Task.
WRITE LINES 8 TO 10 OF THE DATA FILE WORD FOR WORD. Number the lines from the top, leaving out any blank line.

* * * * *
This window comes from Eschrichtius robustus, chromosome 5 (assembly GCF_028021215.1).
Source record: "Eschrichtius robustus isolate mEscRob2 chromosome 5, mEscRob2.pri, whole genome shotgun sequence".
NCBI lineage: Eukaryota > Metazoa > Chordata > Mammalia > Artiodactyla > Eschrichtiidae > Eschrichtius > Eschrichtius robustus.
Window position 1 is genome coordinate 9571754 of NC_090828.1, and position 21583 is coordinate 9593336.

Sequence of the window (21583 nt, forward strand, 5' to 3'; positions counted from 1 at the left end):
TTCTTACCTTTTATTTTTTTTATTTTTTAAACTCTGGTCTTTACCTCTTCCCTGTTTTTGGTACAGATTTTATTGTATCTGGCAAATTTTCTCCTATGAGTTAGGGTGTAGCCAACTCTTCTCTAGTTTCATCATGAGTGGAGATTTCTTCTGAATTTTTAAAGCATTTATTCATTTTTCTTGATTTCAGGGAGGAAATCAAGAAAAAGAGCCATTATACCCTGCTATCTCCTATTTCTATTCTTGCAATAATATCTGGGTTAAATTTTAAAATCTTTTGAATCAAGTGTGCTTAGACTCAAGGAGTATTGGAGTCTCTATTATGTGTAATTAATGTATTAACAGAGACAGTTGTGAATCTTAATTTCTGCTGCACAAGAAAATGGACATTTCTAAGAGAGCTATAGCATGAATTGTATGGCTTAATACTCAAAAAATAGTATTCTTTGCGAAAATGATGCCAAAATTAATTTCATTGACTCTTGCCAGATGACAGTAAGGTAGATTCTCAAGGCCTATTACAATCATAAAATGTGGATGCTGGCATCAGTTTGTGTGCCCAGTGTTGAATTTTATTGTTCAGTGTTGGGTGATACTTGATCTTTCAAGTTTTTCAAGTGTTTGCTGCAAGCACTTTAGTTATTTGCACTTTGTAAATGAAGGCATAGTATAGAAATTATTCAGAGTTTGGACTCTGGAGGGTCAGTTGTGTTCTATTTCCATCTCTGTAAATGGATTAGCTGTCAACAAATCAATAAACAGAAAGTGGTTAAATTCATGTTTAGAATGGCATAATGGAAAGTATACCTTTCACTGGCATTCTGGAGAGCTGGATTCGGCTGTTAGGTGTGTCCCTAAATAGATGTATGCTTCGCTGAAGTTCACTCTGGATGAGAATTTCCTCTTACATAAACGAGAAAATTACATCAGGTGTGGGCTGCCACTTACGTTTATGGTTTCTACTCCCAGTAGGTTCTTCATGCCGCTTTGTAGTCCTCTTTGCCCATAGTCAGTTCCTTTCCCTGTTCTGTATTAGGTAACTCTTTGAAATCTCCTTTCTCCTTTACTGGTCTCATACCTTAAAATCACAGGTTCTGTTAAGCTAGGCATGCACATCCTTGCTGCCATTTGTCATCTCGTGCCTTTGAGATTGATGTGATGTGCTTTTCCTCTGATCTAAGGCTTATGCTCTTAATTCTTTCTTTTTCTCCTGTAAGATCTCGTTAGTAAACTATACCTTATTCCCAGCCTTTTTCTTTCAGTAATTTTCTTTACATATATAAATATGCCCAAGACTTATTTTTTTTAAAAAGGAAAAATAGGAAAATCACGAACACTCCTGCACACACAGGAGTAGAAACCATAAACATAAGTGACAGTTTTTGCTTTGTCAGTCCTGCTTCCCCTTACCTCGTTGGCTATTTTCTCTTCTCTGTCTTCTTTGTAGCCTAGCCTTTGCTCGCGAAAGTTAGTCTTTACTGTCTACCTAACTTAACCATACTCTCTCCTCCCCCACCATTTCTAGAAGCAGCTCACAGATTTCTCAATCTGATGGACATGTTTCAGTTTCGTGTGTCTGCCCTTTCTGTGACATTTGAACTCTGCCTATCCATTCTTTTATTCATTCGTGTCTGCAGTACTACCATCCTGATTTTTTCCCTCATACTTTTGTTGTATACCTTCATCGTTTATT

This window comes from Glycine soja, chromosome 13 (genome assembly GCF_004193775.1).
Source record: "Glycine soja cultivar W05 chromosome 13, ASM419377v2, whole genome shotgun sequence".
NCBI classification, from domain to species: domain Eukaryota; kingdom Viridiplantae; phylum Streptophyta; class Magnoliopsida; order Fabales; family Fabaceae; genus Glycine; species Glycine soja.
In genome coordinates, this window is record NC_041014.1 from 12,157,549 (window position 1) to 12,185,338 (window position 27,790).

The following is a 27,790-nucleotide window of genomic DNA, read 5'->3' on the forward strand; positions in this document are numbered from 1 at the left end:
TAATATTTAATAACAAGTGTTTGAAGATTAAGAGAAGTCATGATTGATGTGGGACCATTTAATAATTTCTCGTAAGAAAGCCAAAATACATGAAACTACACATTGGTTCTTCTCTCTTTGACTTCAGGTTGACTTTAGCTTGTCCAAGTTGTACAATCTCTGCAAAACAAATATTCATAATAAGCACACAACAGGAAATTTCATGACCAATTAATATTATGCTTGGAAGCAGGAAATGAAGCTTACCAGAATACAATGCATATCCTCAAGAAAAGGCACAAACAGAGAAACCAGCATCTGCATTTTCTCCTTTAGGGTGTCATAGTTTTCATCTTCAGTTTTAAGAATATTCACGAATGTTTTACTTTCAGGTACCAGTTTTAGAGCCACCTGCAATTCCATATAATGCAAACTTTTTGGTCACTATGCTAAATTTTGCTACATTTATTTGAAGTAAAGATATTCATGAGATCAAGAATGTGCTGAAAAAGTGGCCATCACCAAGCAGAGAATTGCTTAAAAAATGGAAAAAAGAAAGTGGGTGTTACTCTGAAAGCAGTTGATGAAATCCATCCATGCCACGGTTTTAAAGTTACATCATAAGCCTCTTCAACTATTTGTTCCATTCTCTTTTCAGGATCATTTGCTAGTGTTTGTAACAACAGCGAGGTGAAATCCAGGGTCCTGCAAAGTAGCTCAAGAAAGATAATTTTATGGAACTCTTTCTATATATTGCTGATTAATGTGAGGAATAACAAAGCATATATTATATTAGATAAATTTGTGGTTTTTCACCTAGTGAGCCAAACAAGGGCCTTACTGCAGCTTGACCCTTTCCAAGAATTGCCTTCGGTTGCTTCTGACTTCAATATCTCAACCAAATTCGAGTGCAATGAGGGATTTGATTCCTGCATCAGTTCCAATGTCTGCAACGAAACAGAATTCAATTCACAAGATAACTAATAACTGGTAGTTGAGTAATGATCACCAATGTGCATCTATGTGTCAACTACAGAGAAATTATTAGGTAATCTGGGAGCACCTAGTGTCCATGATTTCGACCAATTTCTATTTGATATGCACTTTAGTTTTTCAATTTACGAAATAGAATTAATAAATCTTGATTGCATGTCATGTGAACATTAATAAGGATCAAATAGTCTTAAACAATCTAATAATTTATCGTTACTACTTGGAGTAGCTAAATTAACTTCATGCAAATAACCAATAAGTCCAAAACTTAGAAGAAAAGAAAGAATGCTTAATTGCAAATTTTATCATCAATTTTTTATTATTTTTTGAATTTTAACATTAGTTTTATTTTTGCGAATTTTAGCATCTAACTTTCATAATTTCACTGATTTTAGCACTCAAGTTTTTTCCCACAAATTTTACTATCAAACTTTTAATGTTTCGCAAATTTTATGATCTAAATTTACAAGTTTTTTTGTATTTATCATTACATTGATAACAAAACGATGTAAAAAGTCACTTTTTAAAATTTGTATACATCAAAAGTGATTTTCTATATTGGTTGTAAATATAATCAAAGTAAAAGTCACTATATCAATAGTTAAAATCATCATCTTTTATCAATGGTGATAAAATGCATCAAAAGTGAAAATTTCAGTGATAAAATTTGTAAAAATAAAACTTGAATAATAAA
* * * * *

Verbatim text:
Source record: "Glycine soja cultivar W05 chromosome 13, ASM419377v2, whole genome shotgun sequence".
NCBI classification, from domain to species: domain Eukaryota; kingdom Viridiplantae; phylum Streptophyta; class Magnoliopsida; order Fabales; family Fabaceae; genus Glycine; species Glycine soja.
In genome coordinates, this window is record NC_041014.1 from 12,157,549 (window position 1) to 12,185,338 (window position 27,790).